Working Title: Harvestman

The current moon phase is waning crescent. The New Moon will arrive on the morning of September 29. And the next full moon - the Hunter's Moon - will arrive on the evening of October 14.  Please mark your calendar.

With that said, some sketches ...

 

Random Literary Selection

The working title for this latest blog is "Harvestman." Why "Harvestman"? Because earlier this morning, with eyes closed, I opened up the dictionary to a random page, pointed to a random section of that page, and when I opened my eyes I saw that my finger was over the word "Harvestman." Totally random, haphazard, without forethought or premeditation. And without my first cup of coffee, I might add.

It marks the commencement of a completely new way of writing - which I call "random literary selection" - and which I hope will utterly and thoroughly revolutionize the way words are put together to form sentences in the future.

For instance, using the random literary selection method, I recently scribed the following note to my doctor:

Dear Dr. _______,

Radiant consistency weep pecuniary electropositive

wrecker hold dressing push hillbilly cable. Singular point

thumbtack enthusiastic relapse part derivation bespoke

filmy helpmate sicklebill bean tree party line.

Sincerely,

JTS

 

My doctor immediately scheduled me for a colonoscopy. That'll teach me, huh!

 

Painting the Living Room

It was time to have the living room painted, so I opened up the telephone book and selected a painter - a Mr. Pollock. When he arrived I described exactly what I wanted done and he set off to work as I headed out to run some errands.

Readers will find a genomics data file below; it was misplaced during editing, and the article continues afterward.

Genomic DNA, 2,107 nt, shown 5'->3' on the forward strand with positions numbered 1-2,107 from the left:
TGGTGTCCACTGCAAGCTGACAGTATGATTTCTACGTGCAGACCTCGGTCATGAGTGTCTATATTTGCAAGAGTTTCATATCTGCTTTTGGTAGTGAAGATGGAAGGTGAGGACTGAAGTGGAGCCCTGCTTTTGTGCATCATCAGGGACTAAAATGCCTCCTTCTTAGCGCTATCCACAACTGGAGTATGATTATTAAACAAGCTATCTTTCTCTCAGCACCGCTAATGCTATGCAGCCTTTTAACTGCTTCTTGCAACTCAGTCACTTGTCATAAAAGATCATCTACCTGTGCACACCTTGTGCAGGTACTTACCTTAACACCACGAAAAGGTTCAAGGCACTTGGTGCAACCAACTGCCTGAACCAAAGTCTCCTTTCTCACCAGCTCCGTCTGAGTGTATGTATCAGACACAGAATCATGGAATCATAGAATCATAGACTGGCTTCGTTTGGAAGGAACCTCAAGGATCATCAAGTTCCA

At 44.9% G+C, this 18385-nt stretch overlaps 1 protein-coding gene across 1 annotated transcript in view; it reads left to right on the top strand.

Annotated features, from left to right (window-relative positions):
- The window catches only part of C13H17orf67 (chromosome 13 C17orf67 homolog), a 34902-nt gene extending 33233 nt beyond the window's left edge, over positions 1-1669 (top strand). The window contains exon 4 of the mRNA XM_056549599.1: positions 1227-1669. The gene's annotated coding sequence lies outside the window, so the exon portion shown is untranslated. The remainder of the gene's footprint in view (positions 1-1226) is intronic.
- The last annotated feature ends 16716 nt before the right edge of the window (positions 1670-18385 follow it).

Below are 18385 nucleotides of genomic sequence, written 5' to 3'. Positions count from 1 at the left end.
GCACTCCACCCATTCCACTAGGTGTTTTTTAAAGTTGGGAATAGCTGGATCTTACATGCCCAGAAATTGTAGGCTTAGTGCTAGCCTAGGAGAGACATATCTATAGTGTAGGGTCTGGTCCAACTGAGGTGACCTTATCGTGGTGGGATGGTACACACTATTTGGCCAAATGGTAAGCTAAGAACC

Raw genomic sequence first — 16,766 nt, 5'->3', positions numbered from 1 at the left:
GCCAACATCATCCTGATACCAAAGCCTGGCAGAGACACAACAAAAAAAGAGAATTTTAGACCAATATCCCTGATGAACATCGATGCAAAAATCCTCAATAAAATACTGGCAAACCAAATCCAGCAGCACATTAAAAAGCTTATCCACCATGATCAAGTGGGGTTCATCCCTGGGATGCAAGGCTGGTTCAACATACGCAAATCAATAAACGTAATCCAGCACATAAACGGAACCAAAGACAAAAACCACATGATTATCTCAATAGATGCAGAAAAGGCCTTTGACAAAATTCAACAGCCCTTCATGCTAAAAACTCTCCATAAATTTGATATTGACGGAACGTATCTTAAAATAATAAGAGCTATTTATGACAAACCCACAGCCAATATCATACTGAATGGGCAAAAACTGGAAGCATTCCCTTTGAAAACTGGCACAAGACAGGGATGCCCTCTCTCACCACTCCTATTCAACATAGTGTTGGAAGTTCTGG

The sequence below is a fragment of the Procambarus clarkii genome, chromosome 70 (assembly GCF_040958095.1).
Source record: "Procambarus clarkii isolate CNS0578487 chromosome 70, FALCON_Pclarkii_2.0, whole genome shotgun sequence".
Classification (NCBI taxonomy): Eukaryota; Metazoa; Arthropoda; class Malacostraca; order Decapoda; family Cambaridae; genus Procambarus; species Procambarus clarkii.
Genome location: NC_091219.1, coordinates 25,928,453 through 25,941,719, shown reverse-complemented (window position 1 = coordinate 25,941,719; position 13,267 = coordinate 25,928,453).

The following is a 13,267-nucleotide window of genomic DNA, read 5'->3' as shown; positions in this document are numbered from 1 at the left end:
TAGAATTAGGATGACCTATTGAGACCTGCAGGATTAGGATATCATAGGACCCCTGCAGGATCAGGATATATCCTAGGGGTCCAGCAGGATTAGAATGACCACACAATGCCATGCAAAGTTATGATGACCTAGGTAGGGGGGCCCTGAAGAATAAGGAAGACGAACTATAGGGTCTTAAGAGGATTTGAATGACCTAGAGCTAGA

When I returned home I found Pollock packing up his things, apparently finished with the painting job. "Go have a look," he said. So I went inside. All four walls of the room were covered in splattered paint. Not a brushstroke to be found - all splatter! There was an energetic motion to his work, mathematically chaotic in nature, brilliant in its random design, but it was not what I had wanted done. I immediately tore up his check, sent him on his way, and consulted the telephone book for a second painter.

Next arrived a painter by the name of Rothko. I showed him what the previous painter had done to my living room walls. Again, I described what I wanted and then left Mr. Rothko alone as I headed out to the library to do some reading, secure in the notion that this new painter understood the scope of the job.

Sometime in the mid-afternoon I returned to find that Rothko had already finished and had left. Entering the house, I stared in utter amazement at the walls that stared back at me. Each wall was covered in large squares of dark color, with lighter bars of color above and below. His images were overwhelming -- with overlapping, contrasting colors -- filling me with vague concepts of space and time. It was genius in its scope. Yet, this would not do for a 10' x 13' living room! So, for a third time I consulted the phone book for a reputable painter.

The third painter was a gentleman named Hofmann. He said he was an abstract expressionist. I said I wasn't interested in knowing his political affiliations, as long as he painted my living room to my specifications. So after detailed instruction, I left my house once again, this time to do some shopping, and left Mr. Hofmann alone to attend to his work.